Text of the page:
HomeScienceEngineers Keep an Eye on Fuel Supply of NASA’s Oldest Mars Orbiter

Engineers Keep an Eye on Fuel Supply of NASA’s Oldest Mars Orbiter

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The team agreed that they needed some fresh eyes to assess the situation. They brought in Boris Yendler, an outside consultant who also specializes in spacecraft propellant estimation.

Like all spacecraft, Odyssey relies on heaters to keep various parts, including the fuel tanks, working in the cold of space. Yendler wondered whether heat was being added to the propellant from some other source on the spacecraft, complicating the fuel measurement. After lots of experimentation, the team confirmed that was the case: Heaters along a fuel line connecting the tanks were warming them faster than expected, making it seem as if the tanks were nearly empty.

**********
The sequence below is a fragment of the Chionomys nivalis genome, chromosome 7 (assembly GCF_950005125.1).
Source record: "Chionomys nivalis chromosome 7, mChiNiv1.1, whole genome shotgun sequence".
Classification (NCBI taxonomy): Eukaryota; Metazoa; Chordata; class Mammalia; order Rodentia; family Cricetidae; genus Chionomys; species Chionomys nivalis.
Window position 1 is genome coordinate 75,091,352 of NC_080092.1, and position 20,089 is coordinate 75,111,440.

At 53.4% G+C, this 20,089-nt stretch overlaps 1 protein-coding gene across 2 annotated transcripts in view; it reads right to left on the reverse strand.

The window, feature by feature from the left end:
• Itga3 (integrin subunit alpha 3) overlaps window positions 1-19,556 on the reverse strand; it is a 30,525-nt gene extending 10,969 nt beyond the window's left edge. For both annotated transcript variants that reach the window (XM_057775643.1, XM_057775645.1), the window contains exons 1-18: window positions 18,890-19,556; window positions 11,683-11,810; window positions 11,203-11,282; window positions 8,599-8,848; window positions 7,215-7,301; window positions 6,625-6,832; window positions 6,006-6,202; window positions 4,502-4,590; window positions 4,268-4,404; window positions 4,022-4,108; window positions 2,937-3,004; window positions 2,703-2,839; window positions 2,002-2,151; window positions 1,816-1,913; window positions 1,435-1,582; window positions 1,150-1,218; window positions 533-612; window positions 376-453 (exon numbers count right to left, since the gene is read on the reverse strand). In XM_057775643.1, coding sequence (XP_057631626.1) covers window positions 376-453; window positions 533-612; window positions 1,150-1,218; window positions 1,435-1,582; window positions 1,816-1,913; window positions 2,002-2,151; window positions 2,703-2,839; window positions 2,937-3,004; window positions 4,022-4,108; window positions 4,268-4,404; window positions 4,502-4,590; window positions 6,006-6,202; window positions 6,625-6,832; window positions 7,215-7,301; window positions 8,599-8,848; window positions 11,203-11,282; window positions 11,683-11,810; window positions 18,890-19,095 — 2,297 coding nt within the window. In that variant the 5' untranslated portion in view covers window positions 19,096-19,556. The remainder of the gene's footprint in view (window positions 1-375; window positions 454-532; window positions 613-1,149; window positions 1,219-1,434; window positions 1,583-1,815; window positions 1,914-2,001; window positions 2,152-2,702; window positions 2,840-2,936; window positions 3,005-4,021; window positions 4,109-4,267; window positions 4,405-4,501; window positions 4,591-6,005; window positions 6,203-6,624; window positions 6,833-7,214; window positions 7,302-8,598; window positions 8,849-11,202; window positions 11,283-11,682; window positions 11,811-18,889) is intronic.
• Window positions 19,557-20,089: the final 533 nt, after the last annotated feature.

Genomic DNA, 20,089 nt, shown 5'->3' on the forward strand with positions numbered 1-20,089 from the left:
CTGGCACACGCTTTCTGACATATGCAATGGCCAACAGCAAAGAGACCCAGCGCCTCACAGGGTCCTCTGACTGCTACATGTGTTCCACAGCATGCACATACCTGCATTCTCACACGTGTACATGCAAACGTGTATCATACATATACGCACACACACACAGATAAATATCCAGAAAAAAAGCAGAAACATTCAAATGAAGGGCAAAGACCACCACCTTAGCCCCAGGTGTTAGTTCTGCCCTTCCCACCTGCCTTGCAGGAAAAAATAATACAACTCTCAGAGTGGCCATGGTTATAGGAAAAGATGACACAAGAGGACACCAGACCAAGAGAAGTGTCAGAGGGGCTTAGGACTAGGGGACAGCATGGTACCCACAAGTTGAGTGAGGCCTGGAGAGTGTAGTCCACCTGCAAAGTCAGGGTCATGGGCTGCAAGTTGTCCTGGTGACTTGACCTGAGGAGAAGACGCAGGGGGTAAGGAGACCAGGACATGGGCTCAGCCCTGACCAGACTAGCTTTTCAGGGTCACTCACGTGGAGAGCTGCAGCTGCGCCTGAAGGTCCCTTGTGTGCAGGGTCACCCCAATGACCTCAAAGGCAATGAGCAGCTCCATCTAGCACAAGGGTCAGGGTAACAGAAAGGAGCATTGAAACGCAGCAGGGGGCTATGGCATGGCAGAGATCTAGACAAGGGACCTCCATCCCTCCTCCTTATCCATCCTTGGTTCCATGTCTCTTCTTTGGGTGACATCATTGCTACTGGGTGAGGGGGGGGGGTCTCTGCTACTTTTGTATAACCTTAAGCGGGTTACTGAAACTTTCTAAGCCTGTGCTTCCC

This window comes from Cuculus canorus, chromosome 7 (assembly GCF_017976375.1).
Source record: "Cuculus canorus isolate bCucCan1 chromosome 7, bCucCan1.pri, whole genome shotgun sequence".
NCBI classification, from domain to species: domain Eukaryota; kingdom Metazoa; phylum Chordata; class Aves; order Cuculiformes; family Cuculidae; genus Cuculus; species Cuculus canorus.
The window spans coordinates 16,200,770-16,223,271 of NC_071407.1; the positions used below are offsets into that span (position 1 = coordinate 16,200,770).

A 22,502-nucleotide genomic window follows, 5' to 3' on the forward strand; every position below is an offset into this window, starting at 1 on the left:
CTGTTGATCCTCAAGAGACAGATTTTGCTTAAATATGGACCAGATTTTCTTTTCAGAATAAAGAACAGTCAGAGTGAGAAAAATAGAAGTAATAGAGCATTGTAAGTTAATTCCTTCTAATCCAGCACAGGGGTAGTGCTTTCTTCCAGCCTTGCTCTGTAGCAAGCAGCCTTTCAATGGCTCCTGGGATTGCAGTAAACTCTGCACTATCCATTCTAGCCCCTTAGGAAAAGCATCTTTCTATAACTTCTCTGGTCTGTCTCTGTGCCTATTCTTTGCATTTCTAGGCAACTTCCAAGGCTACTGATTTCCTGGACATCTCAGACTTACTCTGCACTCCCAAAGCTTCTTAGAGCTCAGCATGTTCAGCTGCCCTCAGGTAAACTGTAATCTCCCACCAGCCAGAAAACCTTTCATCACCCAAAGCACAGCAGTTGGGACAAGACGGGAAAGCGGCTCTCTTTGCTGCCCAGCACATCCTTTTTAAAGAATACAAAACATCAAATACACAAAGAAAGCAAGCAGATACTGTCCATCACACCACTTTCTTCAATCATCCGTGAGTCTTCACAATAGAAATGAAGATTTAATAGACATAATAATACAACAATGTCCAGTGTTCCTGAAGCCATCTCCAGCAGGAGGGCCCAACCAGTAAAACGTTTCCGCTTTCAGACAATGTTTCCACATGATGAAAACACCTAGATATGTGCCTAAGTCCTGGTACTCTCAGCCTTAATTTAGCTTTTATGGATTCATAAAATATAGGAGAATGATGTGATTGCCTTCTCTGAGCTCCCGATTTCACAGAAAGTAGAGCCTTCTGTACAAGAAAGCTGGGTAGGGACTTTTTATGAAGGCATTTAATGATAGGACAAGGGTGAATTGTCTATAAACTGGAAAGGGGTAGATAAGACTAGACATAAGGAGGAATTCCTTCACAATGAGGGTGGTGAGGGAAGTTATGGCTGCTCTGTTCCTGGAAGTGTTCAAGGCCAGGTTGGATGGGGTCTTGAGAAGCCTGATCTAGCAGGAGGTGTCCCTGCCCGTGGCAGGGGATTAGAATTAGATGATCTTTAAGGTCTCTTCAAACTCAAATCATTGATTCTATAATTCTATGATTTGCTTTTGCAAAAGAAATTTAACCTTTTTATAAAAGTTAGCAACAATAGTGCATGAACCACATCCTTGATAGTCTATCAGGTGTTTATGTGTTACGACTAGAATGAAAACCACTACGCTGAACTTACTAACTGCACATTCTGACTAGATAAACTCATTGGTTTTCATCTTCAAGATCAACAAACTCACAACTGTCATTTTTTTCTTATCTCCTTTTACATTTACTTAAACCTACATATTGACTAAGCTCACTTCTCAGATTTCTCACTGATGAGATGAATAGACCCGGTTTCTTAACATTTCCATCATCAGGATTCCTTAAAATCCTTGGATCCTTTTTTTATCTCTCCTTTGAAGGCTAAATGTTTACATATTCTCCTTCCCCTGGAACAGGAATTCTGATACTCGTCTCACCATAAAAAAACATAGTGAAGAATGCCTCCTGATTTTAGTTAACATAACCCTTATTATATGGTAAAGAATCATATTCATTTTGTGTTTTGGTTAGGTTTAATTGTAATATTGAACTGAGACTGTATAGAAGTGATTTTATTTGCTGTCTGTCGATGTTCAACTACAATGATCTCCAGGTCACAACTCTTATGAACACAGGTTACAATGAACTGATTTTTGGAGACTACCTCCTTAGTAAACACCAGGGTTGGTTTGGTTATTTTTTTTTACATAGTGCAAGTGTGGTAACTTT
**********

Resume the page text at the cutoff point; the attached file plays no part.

“Our method of measurement was fine. The problem was that the fluid dynamics occurring on board Odyssey are more complicated than we thought,” Call said.

After figuring out how much heat wasn’t being accounted for in their calculations, the team concluded that Odyssey has about 9 pounds (4 kilograms) of hydrazine left. It’s enough to last the mission for a few more years. Although the number could change as the team works to refine the measurements and improve their accuracy, the team is resting easier now that they better understand their spacecraft.

“It’s a little like our process for scientific discovery,” Call said. “You explore an engineering system not knowing what you’ll find. And the longer you look, the more you find that you didn’t expect.”


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